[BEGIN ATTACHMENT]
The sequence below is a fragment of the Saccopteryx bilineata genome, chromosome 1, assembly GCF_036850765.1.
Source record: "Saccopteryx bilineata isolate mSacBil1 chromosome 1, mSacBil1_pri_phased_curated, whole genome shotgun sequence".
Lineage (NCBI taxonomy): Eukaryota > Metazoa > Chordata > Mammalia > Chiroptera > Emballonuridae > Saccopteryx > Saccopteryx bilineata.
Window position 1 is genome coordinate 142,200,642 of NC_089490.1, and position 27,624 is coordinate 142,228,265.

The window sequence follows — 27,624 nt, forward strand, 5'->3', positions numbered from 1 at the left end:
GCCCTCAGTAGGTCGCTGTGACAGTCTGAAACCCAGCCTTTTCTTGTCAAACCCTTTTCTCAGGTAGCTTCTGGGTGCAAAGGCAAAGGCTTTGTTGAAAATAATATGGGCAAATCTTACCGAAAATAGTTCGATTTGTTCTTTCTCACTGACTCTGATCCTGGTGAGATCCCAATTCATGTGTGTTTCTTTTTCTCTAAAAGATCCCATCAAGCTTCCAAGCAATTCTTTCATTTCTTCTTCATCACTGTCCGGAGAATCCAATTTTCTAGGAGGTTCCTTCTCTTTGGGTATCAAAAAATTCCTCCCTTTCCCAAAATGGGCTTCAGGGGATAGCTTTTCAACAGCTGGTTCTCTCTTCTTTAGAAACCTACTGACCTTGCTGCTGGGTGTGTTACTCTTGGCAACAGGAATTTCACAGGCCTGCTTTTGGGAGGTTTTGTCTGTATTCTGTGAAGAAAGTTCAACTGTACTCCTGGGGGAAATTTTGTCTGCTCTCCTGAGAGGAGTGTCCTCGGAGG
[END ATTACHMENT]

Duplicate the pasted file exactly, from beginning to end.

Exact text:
The sequence below is a fragment of the Saccopteryx bilineata genome, chromosome 1, assembly GCF_036850765.1.
Source record: "Saccopteryx bilineata isolate mSacBil1 chromosome 1, mSacBil1_pri_phased_curated, whole genome shotgun sequence".
Lineage (NCBI taxonomy): Eukaryota > Metazoa > Chordata > Mammalia > Chiroptera > Emballonuridae > Saccopteryx > Saccopteryx bilineata.
Window position 1 is genome coordinate 142,200,642 of NC_089490.1, and position 27,624 is coordinate 142,228,265.

The window sequence follows — 27,624 nt, forward strand, 5'->3', positions numbered from 1 at the left end:
GCCCTCAGTAGGTCGCTGTGACAGTCTGAAACCCAGCCTTTTCTTGTCAAACCCTTTTCTCAGGTAGCTTCTGGGTGCAAAGGCAAAGGCTTTGTTGAAAATAATATGGGCAAATCTTACCGAAAATAGTTCGATTTGTTCTTTCTCACTGACTCTGATCCTGGTGAGATCCCAATTCATGTGTGTTTCTTTTTCTCTAAAAGATCCCATCAAGCTTCCAAGCAATTCTTTCATTTCTTCTTCATCACTGTCCGGAGAATCCAATTTTCTAGGAGGTTCCTTCTCTTTGGGTATCAAAAAATTCCTCCCTTTCCCAAAATGGGCTTCAGGGGATAGCTTTTCAACAGCTGGTTCTCTCTTCTTTAGAAACCTACTGACCTTGCTGCTGGGTGTGTTACTCTTGGCAACAGGAATTTCACAGGCCTGCTTTTGGGAGGTTTTGTCTGTATTCTGTGAAGAAAGTTCAACTGTACTCCTGGGGGAAATTTTGTCTGCTCTCCTGAGAGGAGTGTCCTCGGAGG